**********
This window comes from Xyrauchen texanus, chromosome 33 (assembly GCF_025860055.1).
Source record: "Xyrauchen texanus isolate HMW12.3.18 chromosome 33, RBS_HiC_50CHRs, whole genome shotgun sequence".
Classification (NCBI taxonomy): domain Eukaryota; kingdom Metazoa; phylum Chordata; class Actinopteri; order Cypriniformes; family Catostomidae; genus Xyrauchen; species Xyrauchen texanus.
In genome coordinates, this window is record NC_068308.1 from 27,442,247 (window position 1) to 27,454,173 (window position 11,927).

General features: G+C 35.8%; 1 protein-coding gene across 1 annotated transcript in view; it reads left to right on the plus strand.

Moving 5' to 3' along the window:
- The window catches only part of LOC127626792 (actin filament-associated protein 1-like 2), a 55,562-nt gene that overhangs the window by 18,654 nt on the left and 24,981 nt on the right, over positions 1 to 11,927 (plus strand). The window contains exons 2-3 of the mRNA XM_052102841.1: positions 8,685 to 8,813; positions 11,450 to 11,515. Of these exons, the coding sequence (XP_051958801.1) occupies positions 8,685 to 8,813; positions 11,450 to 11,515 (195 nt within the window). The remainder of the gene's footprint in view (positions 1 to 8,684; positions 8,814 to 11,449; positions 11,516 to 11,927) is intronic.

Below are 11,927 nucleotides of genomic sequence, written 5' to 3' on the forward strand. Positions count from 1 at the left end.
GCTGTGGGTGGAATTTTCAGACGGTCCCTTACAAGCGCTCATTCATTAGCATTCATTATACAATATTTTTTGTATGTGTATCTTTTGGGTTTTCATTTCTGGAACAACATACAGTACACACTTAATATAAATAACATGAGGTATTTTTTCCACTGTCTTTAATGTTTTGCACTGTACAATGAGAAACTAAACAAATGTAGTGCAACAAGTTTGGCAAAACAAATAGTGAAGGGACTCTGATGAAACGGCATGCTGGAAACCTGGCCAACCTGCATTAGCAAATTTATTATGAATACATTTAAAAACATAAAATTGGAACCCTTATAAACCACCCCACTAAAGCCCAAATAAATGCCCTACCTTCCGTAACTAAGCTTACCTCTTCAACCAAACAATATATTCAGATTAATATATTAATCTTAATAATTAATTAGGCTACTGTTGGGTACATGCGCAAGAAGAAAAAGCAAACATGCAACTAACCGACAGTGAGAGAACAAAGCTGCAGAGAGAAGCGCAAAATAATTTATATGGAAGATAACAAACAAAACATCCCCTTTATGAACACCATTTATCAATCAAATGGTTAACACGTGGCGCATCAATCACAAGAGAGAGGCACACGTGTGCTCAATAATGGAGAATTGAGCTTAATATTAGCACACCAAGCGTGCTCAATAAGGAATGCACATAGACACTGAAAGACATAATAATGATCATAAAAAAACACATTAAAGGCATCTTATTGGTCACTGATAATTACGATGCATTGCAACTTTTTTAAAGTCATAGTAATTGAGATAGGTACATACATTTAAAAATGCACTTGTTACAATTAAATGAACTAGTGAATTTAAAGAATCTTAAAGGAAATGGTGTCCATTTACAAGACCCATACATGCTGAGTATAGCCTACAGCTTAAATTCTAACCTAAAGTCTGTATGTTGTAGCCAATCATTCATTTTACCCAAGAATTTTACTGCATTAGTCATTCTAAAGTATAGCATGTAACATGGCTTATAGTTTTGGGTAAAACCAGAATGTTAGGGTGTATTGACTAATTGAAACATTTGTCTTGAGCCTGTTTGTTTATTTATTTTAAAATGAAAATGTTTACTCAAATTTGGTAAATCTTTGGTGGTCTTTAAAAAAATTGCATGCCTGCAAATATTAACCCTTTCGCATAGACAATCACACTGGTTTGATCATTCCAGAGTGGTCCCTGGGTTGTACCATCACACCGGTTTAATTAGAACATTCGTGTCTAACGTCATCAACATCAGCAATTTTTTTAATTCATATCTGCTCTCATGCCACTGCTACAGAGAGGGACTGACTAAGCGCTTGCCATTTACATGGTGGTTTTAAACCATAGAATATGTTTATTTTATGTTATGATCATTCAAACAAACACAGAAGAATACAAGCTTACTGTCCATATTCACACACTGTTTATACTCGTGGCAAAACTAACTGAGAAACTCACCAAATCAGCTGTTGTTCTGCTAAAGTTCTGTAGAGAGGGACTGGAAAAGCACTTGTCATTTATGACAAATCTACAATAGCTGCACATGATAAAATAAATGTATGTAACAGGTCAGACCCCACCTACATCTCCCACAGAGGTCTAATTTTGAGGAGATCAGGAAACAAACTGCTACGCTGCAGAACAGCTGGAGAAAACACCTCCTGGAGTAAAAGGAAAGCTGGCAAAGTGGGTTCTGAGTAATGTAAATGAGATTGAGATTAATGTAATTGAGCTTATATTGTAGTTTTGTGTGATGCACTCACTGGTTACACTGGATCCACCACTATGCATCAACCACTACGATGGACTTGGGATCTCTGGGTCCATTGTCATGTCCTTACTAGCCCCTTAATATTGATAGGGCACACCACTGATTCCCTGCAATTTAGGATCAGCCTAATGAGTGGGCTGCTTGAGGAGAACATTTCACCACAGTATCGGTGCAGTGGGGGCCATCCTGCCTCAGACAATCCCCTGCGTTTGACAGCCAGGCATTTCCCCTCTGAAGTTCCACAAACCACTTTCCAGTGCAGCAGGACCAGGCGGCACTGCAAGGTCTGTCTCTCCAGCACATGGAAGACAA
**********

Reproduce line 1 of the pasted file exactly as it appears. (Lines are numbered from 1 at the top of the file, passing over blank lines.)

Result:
This window comes from Xyrauchen texanus, chromosome 33 (assembly GCF_025860055.1).